Solargraphy & Pinhole photography in the Arctic

by Udo Prinsen Customer story

Antarctic Peninsula

Ship: m/v Ortelius

Regions: Arctic

Destinations: Svalbard

Solargraphy & Pinhole photography in the Arctic

Taubanesentralen, Longyearbyen, exposure time 2 months

A big Glaucous Gull is staring at us from outside into the breakfast room. He has been there every day since we arrived, peeking through the glass on our wonderful selection of bread, cheese, meat and eggs. In almost every cafe terrace on earth you’d be welcomed by pigeons and sparrows, but none of that here. I am thinking Spitsbergen is the first place on earth that I have been to where there are no pigeons. Here at Polarrigg hotel everybody is happy to be on this side of the glass, this gull looks like he means business once you’re outside.

Hotel Polarrigg, exposure time 1 day.

Ready to leave

The breakfast room fills up with SeesNL participants. Everyone is excited and ready to leave, however we have to wait until the afternoon to get going. Some scientists are leaving early so they can start constructing the laboratory, which is set up on the vessel Ortelius as a working place for scientists during the Spitsbergen expedition. A temporary lab that will be deconstructed after the journey. A taxi is ordered for 15:00 to collect the luggage and the passengers; scientists, tourists and two lucky artists, me and actor/writer Ramsey Nasr. We feel a bit like the odd ones out as we have no science to bring to the table. But so far everyone has been very welcoming and we are definitely somehow part of the team. Like in days past, when an expedition would have writers and visual artists on board to bring reports back home. It’s a role that suits us fine, that’s what we are here for.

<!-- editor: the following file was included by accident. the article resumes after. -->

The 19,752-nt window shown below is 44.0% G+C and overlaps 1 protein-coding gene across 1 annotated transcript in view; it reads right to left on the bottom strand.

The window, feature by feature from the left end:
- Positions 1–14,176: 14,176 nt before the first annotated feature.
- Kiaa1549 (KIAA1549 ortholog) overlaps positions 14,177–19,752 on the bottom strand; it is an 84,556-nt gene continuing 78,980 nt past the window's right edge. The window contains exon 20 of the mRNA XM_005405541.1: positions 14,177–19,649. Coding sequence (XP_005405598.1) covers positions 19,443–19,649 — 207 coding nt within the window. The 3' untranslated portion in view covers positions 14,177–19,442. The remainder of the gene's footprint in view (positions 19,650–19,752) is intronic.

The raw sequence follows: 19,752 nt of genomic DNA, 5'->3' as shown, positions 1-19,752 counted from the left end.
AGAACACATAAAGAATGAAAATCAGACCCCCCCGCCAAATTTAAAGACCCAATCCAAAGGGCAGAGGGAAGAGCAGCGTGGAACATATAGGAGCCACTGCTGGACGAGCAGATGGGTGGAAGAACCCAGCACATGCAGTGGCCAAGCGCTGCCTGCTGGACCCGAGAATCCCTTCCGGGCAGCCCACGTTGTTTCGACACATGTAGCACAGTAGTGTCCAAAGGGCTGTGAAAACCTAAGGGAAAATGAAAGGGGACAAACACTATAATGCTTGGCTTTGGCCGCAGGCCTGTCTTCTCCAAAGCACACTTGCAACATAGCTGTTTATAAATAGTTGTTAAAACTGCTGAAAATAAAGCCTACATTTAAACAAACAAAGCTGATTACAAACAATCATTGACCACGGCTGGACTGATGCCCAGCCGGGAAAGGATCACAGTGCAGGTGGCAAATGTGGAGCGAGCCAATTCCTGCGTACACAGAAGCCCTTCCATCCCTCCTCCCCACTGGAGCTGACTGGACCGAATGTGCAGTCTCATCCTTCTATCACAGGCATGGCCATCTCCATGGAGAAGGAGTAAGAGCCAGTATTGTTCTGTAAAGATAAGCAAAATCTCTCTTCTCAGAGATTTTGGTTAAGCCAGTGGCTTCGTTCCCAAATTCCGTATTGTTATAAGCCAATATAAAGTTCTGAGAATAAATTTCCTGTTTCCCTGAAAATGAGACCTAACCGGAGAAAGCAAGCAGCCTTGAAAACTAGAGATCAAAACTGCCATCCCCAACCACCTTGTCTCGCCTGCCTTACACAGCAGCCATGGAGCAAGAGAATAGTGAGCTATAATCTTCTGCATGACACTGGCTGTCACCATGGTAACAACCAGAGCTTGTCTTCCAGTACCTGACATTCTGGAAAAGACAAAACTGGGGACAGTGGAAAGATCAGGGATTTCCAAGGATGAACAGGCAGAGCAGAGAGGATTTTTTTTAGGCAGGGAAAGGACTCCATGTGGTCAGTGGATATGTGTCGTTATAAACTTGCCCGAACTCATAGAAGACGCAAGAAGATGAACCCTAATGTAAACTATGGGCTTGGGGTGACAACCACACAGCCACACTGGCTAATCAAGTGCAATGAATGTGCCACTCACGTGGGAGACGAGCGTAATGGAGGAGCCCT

Ortelius beautiful in the fjord

The wait starts, some of us go walking, shopping, geo cashing or in my case, I am out to collect a few more pin-hole cameras. After a quick run around the mining cart station I decide to take a few shots of Super8 mm film from that place as it's higher up and the Ortelius looks beautiful in the fjord. During the first days in Longyearbyen, I had already been collecting some of the camera’s I had set out 2 monts earlier. I run to the post office to send the first batch of pin-hole camera's to Holland so they can be stored for further processing later on. It’s better to spread the risk of losing them, so this is the first group that gets send home.

Ortelius in Longyearbyen harbour. Pinhole photo, exposure time 15 seconds.

Finally to the harbor

Taxi is here! Finally we can all go to the harbor and board the zodiacs that will take us to the Ortelius. From the different hotels and the camp site in Longyearbyen everyone arrives at the platform and waits for things to happen. Maarten Loonen, the scientific expedition leader arrives as do the early pioneers of a Dutch Polar station in Kapp Lee, Edgeøya. Eric Flipse, Piet Oosterveld, Paul de Groot and Ko de Korte spent a year in 1968/1969 building a polar station and collecting all sorts of biological data. Now they are invited to return to the place they once stayed. Sadly Eric is not with us, he passed away in the 1970‘s.